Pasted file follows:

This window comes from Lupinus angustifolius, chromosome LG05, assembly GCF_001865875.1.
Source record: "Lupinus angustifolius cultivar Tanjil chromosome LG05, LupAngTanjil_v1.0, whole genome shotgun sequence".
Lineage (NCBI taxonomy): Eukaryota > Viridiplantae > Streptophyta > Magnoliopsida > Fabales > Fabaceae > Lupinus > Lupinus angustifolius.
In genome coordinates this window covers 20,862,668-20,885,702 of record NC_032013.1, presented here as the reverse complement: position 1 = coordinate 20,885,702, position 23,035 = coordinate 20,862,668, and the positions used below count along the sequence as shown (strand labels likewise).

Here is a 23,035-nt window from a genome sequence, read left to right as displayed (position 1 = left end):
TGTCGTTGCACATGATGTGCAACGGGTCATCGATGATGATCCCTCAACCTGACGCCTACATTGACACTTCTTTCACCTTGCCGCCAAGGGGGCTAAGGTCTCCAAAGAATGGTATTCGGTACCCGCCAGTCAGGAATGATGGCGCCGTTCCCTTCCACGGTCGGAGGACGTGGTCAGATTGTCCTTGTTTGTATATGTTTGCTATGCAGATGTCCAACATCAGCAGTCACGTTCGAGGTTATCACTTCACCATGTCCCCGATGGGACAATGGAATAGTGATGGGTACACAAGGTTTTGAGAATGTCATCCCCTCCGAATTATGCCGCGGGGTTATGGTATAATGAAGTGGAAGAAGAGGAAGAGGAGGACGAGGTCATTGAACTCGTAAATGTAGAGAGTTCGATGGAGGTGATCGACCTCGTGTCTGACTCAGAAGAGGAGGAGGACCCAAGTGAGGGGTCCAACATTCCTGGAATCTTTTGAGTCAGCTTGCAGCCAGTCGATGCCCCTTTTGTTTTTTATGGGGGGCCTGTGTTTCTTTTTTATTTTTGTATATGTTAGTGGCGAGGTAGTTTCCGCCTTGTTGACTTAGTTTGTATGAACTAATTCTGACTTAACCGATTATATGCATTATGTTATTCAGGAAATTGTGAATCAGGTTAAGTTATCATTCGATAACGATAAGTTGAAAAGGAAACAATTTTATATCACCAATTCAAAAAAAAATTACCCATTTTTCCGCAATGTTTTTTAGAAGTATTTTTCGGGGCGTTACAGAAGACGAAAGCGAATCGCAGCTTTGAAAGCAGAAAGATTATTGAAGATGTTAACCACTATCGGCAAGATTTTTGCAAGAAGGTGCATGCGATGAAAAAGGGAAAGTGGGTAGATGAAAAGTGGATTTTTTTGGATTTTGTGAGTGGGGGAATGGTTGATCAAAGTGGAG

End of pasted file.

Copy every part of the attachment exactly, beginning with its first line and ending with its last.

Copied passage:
This window comes from Lupinus angustifolius, chromosome LG05, assembly GCF_001865875.1.
Source record: "Lupinus angustifolius cultivar Tanjil chromosome LG05, LupAngTanjil_v1.0, whole genome shotgun sequence".
Lineage (NCBI taxonomy): Eukaryota > Viridiplantae > Streptophyta > Magnoliopsida > Fabales > Fabaceae > Lupinus > Lupinus angustifolius.
In genome coordinates this window covers 20,862,668-20,885,702 of record NC_032013.1, presented here as the reverse complement: position 1 = coordinate 20,885,702, position 23,035 = coordinate 20,862,668, and the positions used below count along the sequence as shown (strand labels likewise).

Here is a 23,035-nt window from a genome sequence, read left to right as displayed (position 1 = left end):
TGTCGTTGCACATGATGTGCAACGGGTCATCGATGATGATCCCTCAACCTGACGCCTACATTGACACTTCTTTCACCTTGCCGCCAAGGGGGCTAAGGTCTCCAAAGAATGGTATTCGGTACCCGCCAGTCAGGAATGATGGCGCCGTTCCCTTCCACGGTCGGAGGACGTGGTCAGATTGTCCTTGTTTGTATATGTTTGCTATGCAGATGTCCAACATCAGCAGTCACGTTCGAGGTTATCACTTCACCATGTCCCCGATGGGACAATGGAATAGTGATGGGTACACAAGGTTTTGAGAATGTCATCCCCTCCGAATTATGCCGCGGGGTTATGGTATAATGAAGTGGAAGAAGAGGAAGAGGAGGACGAGGTCATTGAACTCGTAAATGTAGAGAGTTCGATGGAGGTGATCGACCTCGTGTCTGACTCAGAAGAGGAGGAGGACCCAAGTGAGGGGTCCAACATTCCTGGAATCTTTTGAGTCAGCTTGCAGCCAGTCGATGCCCCTTTTGTTTTTTATGGGGGGCCTGTGTTTCTTTTTTATTTTTGTATATGTTAGTGGCGAGGTAGTTTCCGCCTTGTTGACTTAGTTTGTATGAACTAATTCTGACTTAACCGATTATATGCATTATGTTATTCAGGAAATTGTGAATCAGGTTAAGTTATCATTCGATAACGATAAGTTGAAAAGGAAACAATTTTATATCACCAATTCAAAAAAAAATTACCCATTTTTCCGCAATGTTTTTTAGAAGTATTTTTCGGGGCGTTACAGAAGACGAAAGCGAATCGCAGCTTTGAAAGCAGAAAGATTATTGAAGATGTTAACCACTATCGGCAAGATTTTTGCAAGAAGGTGCATGCGATGAAAAAGGGAAAGTGGGTAGATGAAAAGTGGATTTTTTTGGATTTTGTGAGTGGGGGAATGGTTGATCAAAGTGGAG